He crossed the Atlantic at 21 with a thick British accent and without a clue about American sports.
Four decades later, John Wood is a senior vice president with one of the nation’s premier stadium and arena builders and the point man behind the construction of some of the most impressive and stylish sports venues in the land.
But now, deep into a long career with Mortenson Construction, of Golden Valley, the 59-year-old native of Manchester, England, faces his most formidable building challenge yet: the nearly billion-dollar Vikings stadium in downtown Minneapolis.
With all of Minnesota watching, Wood knows success rests on whether the project gets built on time and within budget and whether Mortenson delivers the state-of-the-art gem that a region, its team and its purple-and-gold following not only want, but demand. “In many ways, it’s the project that Mortenson has spent 58 years getting ready for,” Wood said recently from the 58-year-old company’s headquarters in Golden Valley. “And in many ways, it’s the project I’ve spent my 37-year career prepping to do.”
Wood’s portfolio boasts dozens of sports venues coast to coast, from Coors Field in Denver and the Edward Jones Dome in St. Louis to Target Field, Target Center, the Xcel Energy Center and the TCF Bank football stadium in the Twin Cities.
But of all the projects, this is the biggest, and by far the most expensive. With talk of a retractable roof or wall, it may well be the trickiest to build. More than that, it’s a chance to add to the company’s hometown legacy.
Wood, who grew up a fan of the Manchester United soccer club and adopted Minnesota as home after marrying a local girl, understands the stakes.
His wife, Betsy, and her brother, Tom, are season-ticket holders and tailgate at home games. Many of his co-workers are avid fans, too. The day Mortenson won the building contract last month, the company closed its offices at 3 o’clock so employees could gather to celebrate.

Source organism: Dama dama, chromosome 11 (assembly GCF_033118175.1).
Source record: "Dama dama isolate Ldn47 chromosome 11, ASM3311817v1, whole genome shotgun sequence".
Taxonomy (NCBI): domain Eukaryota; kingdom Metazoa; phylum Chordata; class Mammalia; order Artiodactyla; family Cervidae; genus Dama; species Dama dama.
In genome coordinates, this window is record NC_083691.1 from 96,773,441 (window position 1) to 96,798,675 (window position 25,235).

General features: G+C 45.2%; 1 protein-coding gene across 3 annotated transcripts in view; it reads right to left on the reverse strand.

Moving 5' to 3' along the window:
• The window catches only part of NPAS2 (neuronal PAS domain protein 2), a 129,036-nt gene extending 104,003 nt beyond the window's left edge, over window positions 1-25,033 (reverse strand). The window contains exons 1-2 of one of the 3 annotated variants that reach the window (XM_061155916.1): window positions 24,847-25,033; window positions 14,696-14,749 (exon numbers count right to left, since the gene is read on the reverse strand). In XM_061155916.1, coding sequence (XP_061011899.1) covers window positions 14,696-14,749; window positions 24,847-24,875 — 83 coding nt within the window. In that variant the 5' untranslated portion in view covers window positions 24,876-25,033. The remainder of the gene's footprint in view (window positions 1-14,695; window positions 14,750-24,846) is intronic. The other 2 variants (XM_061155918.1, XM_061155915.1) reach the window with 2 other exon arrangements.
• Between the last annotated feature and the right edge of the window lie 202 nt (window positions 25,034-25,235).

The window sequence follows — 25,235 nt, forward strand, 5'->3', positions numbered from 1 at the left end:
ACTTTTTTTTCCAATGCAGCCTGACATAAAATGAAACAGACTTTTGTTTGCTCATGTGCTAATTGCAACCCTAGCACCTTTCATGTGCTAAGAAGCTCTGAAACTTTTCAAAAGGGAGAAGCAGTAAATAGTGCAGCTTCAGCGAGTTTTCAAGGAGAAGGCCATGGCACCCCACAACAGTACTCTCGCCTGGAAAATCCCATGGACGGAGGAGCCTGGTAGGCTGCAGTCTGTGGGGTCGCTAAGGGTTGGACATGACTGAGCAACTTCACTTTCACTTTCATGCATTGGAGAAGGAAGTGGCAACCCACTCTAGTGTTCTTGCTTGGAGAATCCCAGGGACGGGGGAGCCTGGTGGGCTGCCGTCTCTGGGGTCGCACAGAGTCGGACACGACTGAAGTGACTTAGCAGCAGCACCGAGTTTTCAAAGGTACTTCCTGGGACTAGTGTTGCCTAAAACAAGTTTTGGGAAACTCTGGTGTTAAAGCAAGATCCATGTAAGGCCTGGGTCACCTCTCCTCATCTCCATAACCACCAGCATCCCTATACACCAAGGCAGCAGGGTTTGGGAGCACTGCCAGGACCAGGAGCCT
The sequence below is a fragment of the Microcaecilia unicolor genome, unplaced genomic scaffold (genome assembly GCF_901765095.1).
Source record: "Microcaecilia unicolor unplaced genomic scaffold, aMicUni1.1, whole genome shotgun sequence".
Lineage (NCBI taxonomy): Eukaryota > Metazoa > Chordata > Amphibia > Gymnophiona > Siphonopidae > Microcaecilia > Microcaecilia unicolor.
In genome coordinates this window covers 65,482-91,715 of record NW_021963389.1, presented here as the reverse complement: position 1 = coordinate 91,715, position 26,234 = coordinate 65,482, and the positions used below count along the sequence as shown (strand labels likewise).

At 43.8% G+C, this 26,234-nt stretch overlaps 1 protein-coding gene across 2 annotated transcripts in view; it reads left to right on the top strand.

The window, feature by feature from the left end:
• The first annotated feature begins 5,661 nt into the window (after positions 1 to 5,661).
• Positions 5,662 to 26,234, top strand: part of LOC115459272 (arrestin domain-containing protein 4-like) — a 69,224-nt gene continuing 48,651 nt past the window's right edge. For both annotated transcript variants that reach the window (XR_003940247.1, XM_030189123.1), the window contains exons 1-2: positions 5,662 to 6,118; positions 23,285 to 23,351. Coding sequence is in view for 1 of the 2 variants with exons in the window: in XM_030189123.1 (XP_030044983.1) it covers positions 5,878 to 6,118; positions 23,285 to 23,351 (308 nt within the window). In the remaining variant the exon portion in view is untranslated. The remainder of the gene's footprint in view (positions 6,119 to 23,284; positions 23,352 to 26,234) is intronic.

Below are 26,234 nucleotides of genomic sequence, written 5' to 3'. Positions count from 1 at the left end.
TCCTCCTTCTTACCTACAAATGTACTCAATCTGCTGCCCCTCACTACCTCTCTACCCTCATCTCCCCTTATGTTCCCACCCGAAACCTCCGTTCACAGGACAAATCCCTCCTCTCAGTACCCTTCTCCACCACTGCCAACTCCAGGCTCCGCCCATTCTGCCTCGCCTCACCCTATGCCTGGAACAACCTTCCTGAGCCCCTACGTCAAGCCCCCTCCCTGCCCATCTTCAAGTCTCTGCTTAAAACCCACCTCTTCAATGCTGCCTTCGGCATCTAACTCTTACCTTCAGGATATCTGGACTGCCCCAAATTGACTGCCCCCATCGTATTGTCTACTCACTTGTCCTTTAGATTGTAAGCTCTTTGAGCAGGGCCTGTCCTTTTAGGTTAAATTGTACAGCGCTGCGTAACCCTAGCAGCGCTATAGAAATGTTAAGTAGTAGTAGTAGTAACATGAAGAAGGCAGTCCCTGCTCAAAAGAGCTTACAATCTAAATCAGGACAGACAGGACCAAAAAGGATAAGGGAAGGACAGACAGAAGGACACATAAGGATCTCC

“It’s the biggest project in the history of the state,” Wood said. “And it’s one that every single member of our organization here in Minnesota is excited about. It’s just captivated the interest of the whole community.
“There’s a whole ’nother level of accountability when you are working in your hometown,” he added. “But, we pride ourselves in working the largest and most important projects in the community. It’s part of what motivates us.”
That the soft-spoken Englishman with the silver-gray mustache and easy smile is riding point on the project at all is a credit to years of training and experience and a twist of fate.
Crossing the Atlantic
He moved to Minnesota in the mid-1970s and landed a job with Mortenson, a relatively small Minneapolis company looking to grow.
Fate struck earlier, when Wood, working as a construction cost estimator, met Betsy Bothof of Hollandale, Minn., while vacationing on the Greek island of Corfu in the summer of 1973.
She spent the next summer in Manchester; he spent the following Christmas in the Twin Cities. Despite cold weather and later, a Super Bowl blizzard, Wood was hooked.
After returning to England, he phoned Bothof and proposed. He flew back to Minnesota several months later, and by June, the couple married.
He knew little about American football, baseball or hockey. But four children would teach him, along with a steady diet of stadium and arena projects that put him close to the action.
Wood’s early work at Mortenson involved developing bids on construction projects. If the bid was a winner, he’d double up as project manager. By 1983, he was a company officer. A decade later, he was promoted to senior vice president.
During that time, Mortenson went from building its first major sports venue — Target Center, home of the Minnesota Timberwolves — to becoming one of the top sports construction companies in the country. And Wood, who leads the company’s national sports group, has overseen much of it.